Master blenders from across the globe will meet in Edinburgh next month in search of the year’s top whisky.
The Scotch Whisky Experience in Edinburgh, home to the world’s largest collection at 3,384 bottles, will host the International Spirits Challenge for a second year.
A panel of 10 judges will taste 300 different whiskies over three days from April 22 to 25 at the attraction on the Royal Mile.
Some of Scotland’s most revered whisky experts will be joined by master blenders - the name given to the professional who decides on a whisky’s composition - from a host of other malt-loving nations.
Among those on the panel are Angela D’Orazio from Sweden’s Mackmyra brand, Seiichi Koshimizu from Suntory in Japan and Randy Houston from Triple 8 in the US.
Whiskies are judged across the categories of taste, design, packaging and marketing in the awards, now in their 18th year.
International Spirits Challenge chairman John Ramsay, a former master blender at Famous Grouse producers Edrington, said: “After the success of last year’s event, we are delighted to be bringing the competition back to Edinburgh for a second year.”
Whisky is Scotland’s largest international export and worth £4.2 billion to the economy, according to the Scotch Whisky Association.
The industry is one of few not to feel the pressure of the eurozone crisis thanks to booming demand from emerging markets in Latin America and Asia.
In the year to the end of June 2012, the value of Scotch whisky exports increased by 12%.
While the US remains the biggest buyer, sales to Venezuela leapt 31%.
In 2011 exports to Peru increased by a massive 97% and to Colombia by 74%, the Scotch Whisky Association said.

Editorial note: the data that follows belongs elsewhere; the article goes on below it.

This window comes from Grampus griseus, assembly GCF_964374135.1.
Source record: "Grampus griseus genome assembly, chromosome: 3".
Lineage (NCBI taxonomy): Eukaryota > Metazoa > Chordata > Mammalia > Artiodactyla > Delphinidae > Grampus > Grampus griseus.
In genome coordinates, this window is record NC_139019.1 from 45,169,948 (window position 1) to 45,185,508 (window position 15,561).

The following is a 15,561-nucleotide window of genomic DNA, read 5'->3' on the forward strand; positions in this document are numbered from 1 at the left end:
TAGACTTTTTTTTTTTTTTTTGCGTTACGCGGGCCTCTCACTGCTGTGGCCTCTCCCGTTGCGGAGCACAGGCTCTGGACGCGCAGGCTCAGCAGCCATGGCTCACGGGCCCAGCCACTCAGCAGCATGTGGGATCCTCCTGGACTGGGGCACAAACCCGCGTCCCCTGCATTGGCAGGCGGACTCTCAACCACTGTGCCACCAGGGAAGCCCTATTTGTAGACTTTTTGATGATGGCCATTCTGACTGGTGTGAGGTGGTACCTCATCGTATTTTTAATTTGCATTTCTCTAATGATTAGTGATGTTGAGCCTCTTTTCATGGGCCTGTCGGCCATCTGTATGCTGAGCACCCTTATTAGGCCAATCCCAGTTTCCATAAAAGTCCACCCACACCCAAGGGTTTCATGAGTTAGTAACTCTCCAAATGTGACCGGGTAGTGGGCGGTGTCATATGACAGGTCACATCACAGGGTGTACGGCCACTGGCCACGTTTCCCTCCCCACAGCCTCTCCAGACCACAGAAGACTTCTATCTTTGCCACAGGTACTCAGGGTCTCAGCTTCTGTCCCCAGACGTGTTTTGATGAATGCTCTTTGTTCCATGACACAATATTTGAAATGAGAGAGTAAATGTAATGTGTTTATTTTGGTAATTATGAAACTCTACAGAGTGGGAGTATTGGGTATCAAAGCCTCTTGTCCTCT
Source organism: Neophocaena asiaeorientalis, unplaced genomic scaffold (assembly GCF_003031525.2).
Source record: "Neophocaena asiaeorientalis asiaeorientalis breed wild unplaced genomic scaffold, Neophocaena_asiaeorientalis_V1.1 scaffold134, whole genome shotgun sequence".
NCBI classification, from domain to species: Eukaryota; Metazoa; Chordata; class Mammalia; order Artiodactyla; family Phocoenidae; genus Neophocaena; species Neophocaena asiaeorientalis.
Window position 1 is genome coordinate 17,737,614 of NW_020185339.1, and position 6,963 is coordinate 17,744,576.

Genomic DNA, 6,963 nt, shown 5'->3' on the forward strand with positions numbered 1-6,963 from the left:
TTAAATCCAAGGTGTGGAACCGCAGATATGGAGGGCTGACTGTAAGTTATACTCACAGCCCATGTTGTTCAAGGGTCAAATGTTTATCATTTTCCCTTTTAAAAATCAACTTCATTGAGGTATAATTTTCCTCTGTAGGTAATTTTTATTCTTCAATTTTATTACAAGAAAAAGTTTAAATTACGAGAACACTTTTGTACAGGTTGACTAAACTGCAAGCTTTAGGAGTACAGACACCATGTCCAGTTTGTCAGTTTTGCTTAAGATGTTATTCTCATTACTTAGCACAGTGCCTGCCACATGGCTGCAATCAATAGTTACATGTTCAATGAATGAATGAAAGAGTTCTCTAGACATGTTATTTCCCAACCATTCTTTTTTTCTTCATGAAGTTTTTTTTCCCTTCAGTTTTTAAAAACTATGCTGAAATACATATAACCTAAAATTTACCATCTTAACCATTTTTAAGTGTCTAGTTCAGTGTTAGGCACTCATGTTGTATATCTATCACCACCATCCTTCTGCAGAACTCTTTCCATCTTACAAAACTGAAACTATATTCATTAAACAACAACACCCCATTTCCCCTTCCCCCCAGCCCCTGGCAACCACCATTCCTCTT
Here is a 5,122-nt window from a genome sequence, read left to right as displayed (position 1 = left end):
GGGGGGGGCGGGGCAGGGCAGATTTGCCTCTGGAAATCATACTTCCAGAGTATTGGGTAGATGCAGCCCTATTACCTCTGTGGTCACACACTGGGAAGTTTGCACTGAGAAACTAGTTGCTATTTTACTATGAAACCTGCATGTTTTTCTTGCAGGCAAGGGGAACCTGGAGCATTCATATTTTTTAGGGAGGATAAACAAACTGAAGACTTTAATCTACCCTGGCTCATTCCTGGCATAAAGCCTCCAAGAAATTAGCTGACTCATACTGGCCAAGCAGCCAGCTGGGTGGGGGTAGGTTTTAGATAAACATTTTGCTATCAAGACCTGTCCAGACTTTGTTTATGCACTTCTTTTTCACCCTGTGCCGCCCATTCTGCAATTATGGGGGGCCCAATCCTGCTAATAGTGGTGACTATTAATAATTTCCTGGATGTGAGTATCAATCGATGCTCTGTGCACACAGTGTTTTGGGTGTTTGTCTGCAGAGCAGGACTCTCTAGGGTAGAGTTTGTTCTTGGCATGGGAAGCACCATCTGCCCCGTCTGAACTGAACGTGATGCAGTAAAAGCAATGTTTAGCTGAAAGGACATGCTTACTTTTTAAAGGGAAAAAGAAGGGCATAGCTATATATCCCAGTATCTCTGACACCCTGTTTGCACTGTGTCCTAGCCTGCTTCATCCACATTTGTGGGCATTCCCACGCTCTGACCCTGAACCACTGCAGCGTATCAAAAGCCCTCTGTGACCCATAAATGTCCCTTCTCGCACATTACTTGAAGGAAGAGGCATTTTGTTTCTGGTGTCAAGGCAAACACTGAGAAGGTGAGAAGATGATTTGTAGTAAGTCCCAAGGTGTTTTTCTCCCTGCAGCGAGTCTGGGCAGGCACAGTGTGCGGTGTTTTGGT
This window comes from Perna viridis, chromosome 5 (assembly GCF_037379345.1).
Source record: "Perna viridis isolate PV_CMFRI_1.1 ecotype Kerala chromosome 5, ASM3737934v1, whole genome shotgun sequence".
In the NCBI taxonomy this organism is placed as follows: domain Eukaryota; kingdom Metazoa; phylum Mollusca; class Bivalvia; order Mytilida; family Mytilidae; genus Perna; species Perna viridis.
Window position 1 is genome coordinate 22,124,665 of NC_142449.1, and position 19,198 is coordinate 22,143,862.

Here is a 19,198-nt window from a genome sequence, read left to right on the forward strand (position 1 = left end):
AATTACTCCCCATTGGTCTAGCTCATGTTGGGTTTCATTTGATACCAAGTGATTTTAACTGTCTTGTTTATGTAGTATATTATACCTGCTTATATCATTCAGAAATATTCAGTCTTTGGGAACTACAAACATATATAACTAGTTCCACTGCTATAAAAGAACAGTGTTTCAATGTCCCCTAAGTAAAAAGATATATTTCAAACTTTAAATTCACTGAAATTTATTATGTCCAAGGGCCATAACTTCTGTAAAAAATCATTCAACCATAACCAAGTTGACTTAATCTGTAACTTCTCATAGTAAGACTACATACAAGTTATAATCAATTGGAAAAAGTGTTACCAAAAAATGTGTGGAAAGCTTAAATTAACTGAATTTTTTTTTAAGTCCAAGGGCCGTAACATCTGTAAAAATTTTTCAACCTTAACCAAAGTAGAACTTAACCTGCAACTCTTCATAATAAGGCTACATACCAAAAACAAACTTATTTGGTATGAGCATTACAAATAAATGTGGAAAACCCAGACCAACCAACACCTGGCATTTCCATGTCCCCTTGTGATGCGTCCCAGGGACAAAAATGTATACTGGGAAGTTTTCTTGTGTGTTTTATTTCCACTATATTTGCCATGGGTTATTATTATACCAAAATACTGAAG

Brazilians are the fifth most frequent international visitors to the Scotch Whisky Experience after Americans, the French, Germans and Chinese.
In 2009 it took delivery of the record-breaking collection of whisky enthusiast Claive Vidiz from Sao Paulo.
Mr Vidiz spent 35 years scouring the world for rare whiskies including Dimple Pinch, one of the first special editions of a Scotch whisky ever produced.
Bought in 1969 for 1,000 US dollars, it was the most expensive limited edition bottle of Scotch whisky on the market at the time, according to the Scotch Whisky Experience.
Some of the malts date back to the end of the 19th century but among the most popular is a whisky chess set where the black and white figures of English and Scottish monarchs each contain a dram.
The collection was shipped over by drinks giant Diageo, which produces millions of cases of different branded Scotch whisky at its distilleries each year, among them Caol Ila on the isle of Islay and Skye’s Talisker.
Around 90% of the firms whisky produced in Scotland is sold overseas.
At the opposite end of Edinburgh’s Royal Mile is Cadenhead’s, a whisky shop producing its own blend on the premises for customers.
Assistant Neil Cammock from County Durham said both tourists and locals are fans of the mix of lowland, Highland, Campbeltown and Islay malts.
He said: “The cask stays here, we top it up every morning. We get one cask, we bottle it, we don’t do anything to it.”
Mr Cammock said international demand for whisky was high.
“Big companies are making inroads in places like South America,” he said. “We just keep doing what we do.”